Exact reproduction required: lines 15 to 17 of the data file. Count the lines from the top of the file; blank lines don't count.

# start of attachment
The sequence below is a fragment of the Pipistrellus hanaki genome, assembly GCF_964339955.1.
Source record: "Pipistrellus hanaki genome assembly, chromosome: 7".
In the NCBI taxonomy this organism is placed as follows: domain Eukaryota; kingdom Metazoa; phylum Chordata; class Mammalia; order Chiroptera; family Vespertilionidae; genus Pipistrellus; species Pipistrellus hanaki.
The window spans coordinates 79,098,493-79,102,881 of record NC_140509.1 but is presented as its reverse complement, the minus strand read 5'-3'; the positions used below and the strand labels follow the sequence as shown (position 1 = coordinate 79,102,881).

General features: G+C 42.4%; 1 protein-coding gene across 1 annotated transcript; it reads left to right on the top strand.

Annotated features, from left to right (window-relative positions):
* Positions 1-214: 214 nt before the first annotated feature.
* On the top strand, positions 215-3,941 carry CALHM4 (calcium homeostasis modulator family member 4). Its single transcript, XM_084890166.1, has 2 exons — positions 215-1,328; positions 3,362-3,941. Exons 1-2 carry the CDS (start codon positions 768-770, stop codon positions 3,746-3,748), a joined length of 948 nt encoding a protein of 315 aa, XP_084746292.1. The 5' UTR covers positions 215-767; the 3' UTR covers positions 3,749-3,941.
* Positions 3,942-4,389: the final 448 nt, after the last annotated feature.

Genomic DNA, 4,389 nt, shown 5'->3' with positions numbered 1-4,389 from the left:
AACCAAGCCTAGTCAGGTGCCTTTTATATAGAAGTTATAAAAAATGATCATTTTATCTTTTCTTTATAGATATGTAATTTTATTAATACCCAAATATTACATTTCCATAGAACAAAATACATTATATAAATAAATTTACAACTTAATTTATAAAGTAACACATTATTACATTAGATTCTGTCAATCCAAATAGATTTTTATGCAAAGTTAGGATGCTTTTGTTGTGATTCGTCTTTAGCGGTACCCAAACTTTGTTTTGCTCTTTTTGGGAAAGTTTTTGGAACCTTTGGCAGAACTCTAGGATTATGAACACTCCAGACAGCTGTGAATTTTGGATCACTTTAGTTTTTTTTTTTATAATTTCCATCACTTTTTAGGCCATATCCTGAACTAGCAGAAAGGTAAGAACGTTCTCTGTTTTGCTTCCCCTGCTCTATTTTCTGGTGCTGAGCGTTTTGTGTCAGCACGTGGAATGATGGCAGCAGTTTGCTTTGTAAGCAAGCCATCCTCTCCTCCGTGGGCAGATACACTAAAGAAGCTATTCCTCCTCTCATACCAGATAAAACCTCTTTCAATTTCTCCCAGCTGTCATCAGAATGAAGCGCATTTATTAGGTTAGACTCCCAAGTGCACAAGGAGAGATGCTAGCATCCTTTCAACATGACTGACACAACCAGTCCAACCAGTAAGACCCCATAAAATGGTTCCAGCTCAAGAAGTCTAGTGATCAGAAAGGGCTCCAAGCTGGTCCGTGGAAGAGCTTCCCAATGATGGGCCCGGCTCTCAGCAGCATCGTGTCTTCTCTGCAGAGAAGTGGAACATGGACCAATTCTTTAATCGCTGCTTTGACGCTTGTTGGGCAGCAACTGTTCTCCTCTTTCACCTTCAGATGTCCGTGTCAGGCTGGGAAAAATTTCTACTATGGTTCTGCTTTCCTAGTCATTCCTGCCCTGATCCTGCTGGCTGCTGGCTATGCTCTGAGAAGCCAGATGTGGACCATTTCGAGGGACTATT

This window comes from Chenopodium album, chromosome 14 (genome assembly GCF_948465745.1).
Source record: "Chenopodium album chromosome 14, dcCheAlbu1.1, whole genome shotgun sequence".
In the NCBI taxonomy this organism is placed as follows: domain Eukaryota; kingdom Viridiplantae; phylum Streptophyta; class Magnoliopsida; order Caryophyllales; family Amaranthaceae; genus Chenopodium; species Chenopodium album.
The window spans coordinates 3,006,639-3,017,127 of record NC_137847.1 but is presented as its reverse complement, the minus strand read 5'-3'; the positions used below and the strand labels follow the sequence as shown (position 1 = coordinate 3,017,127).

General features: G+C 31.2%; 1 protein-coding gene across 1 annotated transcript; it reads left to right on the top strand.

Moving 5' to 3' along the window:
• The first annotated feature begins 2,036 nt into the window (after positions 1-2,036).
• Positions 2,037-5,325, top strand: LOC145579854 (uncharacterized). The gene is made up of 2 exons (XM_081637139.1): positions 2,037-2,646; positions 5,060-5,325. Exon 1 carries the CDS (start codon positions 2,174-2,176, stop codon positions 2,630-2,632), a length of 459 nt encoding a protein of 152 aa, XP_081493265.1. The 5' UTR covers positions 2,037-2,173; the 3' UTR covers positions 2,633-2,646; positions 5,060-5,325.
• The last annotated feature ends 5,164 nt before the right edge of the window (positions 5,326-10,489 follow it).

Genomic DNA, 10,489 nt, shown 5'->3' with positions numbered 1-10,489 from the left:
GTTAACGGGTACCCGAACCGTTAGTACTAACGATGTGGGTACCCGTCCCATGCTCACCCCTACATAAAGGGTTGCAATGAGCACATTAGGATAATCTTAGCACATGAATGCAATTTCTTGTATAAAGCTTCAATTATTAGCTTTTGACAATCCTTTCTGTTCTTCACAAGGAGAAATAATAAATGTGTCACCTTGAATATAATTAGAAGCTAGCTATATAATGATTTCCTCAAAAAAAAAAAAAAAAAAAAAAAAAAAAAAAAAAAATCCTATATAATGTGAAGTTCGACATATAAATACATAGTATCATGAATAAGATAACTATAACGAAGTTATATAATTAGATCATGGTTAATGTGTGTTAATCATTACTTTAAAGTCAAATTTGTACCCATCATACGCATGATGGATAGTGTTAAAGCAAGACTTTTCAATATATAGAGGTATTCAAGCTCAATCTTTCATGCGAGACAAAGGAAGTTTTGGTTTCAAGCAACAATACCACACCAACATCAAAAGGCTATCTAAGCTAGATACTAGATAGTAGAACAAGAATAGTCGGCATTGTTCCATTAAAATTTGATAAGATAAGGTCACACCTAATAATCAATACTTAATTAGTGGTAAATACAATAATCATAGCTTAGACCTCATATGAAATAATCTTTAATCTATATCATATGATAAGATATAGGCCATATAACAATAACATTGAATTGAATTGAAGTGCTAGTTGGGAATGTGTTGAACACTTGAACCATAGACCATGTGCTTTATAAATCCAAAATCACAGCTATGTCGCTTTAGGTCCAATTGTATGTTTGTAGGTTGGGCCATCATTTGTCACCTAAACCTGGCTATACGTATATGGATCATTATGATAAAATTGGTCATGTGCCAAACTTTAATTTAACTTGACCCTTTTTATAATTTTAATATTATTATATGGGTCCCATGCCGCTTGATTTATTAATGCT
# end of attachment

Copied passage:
The window spans coordinates 3,006,639-3,017,127 of record NC_137847.1 but is presented as its reverse complement, the minus strand read 5'-3'; the positions used below and the strand labels follow the sequence as shown (position 1 = coordinate 3,017,127).

General features: G+C 31.2%; 1 protein-coding gene across 1 annotated transcript; it reads left to right on the top strand.

Moving 5' to 3' along the window: